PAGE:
School District Sues Social Media for Harm to Mental Health

As a clinical psychologist who frequently works with families, teens, and young adults, I have definitely seen some detrimental effects of social media, in particular TikTok.

In 2021 and 2022, F74, also known as Floor 74, was a TikTok trend that spread like wildfire and claimed to take you to a parallel dimension in your sleep. The purpose of the “challenge” was to survive your trip to another dimension, as failure to do so meant a person would be stranded forever in the parallel dimension. You would wake up, and everyone you loved would be gone. Teenagers, already notoriously bad sleepers, were coming to my office with severe anxiety, fear, and insomnia. They were convinced that something bad would happen if they fell asleep. These were honor roll students at some of the top private schools and school districts in Washington, DC, and they were scared to go to sleep.

Earlier this month, 1/18/23, a landmark lawsuit was filed which alleges that the Seattle school district and its students have been harmed by social media’s negative effects on youth mental health, academic performance, and daily functioning. It could lead to sweeping changes in the industry. Read more: As Seattle schools sue social media companies, legal experts split on potential impact

Seattle Public Schools alleges that the social media companies cited, which include Meta, Google, Snapchat, and ByteDance, the company behind TikTok, designed their platforms intentionally to grow their younger audience bases and exploit the psychology and neurophysiology of their child/adolescent users into spending more and more time on their platforms, according to the complaint filed earlier this month.

There is skepticism that such cases, this being the first of its kind initiated by a huge school system, will be dismissed in court. After all, people do not sue online gambling or pornography websites for their addictions. However, child development and neuropsychological research may prove otherwise.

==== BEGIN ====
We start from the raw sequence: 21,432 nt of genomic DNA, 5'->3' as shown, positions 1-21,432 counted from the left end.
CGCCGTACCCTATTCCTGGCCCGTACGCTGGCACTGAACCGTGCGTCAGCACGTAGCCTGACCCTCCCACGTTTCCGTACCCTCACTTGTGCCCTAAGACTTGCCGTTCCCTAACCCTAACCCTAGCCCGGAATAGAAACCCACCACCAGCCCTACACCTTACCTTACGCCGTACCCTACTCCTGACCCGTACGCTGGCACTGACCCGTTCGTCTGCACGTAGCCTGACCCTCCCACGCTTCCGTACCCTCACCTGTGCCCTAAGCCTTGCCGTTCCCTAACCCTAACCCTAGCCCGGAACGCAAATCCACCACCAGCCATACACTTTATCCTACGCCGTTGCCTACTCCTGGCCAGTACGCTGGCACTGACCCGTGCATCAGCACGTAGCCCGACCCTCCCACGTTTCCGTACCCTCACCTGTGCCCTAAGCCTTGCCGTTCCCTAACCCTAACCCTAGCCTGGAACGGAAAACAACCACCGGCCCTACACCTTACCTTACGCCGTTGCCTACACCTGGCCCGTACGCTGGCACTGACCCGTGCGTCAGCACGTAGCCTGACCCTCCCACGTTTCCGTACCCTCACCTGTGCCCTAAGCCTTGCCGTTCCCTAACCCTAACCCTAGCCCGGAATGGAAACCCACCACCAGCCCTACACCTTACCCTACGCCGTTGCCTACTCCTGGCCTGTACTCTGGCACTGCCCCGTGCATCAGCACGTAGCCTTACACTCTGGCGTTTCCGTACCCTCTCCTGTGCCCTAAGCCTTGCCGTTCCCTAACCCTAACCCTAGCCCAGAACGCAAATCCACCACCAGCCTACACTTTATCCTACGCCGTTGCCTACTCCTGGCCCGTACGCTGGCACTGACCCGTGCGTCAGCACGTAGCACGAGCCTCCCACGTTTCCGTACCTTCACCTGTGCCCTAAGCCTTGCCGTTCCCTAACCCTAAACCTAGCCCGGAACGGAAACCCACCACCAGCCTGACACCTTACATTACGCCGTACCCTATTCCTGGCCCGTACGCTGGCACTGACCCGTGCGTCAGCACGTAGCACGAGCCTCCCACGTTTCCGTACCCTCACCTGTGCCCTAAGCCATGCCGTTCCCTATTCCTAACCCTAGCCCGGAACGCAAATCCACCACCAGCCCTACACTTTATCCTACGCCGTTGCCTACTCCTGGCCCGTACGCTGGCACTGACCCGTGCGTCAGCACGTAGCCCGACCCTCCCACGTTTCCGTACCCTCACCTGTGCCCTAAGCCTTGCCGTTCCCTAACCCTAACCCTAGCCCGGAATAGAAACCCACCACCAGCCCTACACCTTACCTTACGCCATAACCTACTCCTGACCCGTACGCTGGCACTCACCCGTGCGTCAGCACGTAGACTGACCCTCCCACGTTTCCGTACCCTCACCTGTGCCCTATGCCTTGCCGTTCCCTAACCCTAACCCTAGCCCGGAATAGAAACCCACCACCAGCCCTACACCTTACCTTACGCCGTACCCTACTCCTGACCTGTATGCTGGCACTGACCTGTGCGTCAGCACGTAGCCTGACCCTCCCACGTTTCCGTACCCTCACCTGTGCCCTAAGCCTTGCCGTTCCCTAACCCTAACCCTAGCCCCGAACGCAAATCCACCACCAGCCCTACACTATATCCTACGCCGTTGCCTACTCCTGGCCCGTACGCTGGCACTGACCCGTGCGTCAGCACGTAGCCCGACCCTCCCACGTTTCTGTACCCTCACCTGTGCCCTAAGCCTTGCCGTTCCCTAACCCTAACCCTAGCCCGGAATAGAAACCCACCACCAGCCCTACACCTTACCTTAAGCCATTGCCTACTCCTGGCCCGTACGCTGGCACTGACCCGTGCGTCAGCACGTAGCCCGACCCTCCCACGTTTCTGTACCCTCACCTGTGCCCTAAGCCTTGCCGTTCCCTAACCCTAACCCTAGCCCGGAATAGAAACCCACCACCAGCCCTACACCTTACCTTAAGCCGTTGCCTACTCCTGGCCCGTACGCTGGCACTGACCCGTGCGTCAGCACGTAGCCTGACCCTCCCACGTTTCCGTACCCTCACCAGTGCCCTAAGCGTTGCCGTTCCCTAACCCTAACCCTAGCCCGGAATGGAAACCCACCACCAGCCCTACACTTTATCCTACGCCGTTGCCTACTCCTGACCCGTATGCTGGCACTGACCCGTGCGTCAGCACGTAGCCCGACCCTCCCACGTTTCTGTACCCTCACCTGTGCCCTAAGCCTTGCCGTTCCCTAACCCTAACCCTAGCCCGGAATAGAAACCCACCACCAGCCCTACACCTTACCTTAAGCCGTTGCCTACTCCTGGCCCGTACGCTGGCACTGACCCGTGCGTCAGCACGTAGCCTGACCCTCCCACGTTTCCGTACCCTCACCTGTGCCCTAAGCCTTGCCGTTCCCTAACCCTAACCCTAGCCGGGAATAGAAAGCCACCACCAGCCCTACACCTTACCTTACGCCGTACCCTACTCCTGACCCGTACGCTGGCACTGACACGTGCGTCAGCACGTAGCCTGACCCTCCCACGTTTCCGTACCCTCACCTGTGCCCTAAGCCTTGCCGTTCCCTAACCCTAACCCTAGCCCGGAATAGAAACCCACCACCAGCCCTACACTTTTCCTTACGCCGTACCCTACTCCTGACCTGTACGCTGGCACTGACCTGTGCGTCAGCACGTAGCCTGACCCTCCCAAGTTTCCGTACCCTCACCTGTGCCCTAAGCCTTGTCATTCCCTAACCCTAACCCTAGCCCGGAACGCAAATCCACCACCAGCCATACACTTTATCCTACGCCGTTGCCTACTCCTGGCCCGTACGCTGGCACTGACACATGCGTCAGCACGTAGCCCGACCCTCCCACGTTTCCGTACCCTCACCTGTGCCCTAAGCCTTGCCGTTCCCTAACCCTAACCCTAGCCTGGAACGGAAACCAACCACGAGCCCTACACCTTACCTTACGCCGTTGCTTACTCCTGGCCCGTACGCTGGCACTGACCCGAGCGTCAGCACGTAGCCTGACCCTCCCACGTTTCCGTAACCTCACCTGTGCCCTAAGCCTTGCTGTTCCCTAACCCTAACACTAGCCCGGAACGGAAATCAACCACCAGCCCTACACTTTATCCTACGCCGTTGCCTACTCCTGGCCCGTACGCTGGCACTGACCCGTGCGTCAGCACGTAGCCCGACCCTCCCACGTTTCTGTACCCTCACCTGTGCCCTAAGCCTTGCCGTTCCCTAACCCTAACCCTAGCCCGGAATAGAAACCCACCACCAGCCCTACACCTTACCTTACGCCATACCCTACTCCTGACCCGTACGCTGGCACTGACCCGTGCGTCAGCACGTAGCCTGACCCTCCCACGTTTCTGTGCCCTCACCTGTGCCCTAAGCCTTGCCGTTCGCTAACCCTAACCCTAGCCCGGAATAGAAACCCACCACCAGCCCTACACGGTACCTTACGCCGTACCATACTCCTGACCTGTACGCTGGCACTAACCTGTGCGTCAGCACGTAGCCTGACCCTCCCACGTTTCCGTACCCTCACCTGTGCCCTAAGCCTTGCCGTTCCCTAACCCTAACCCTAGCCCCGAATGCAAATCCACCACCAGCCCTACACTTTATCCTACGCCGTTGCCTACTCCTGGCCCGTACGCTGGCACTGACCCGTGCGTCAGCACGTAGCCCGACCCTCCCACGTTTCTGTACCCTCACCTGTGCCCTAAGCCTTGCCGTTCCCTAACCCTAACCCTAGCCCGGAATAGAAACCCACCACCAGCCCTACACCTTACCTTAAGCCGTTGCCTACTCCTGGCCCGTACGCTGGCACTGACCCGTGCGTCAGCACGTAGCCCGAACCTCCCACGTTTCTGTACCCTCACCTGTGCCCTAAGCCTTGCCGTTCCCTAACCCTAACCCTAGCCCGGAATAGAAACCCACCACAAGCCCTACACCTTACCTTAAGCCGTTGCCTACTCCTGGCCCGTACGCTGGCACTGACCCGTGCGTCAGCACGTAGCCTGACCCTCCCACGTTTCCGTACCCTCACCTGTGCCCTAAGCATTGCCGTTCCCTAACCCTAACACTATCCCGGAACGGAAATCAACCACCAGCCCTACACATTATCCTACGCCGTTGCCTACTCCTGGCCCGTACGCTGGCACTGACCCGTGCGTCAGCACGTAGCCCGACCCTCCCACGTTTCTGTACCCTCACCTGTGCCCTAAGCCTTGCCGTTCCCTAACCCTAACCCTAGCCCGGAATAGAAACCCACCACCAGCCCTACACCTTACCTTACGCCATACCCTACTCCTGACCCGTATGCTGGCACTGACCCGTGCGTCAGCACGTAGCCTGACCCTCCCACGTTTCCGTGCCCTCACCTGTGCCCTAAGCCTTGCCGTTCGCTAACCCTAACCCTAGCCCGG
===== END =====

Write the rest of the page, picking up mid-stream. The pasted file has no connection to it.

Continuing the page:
In the late eighties, Augusta, Georgia family medicine researcher, professor, and physician, Dr. Paul Fischer, first implicated Camel cigarettes, the product of RJ Reynolds tobacco, for their advertising campaign using cartoon depictions of Joe Camel, as holding great appeal for children and teenagers.

In December 1991, the Journal of the American Medical Association (JAMA) published a study in which young children were asked to match brand logos with products. The study showed that for children who were age six, 91.3% matched Joe Camel with Camel cigarettes, nearly the same amount who matched the Disney Channel logo with Mickey Mouse. In the same JAMA volume, another study was published comparing how well Joe Camel was recognized among high school students versus adults over age 21. The study concluded that high school students were more likely to recognize Joe Camel (97.7% vs 72.2%), understand the product being advertised (97.5% vs. 67%), and identity the Camel brand (93.6% vs 57.7%). The research also noted that Camel’s share of smokers under 18 had risen from 0.5% to 32.8% during the cartoon character’s campaign over three years, indicating that it was particularly effective at reaching younger smokers-to-be. After years of expensive legal wrangling funded by the powerful tobacco lobby, RJ Reynolds removed the Joe Camel campaign. [Disclosure, Paul Fischer, MD is my paternal uncle]. See: Joe Camel Cartoons.

The child/adolescent brain, unlike adult brains, is continuing to develop executive functioning: problem-solving, analyzing, self-monitoring, planning and organizing, impulse control, and metacognition skills well into their twenties. As such, decision-making and influence is different for children and teens, when compared to adults. Overuse of social media platforms has a different effect on the developing neural pathways of children and adolescents than it does on adult brains. Whatever the legal outcome(s), recognition that children/teens are not mini-adults is crucial.  Also see: The Dangers of Mini Me.

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Combined with psychoeducational testing, it helps provide comprehensive information and recommendations to help children and teens six and up.

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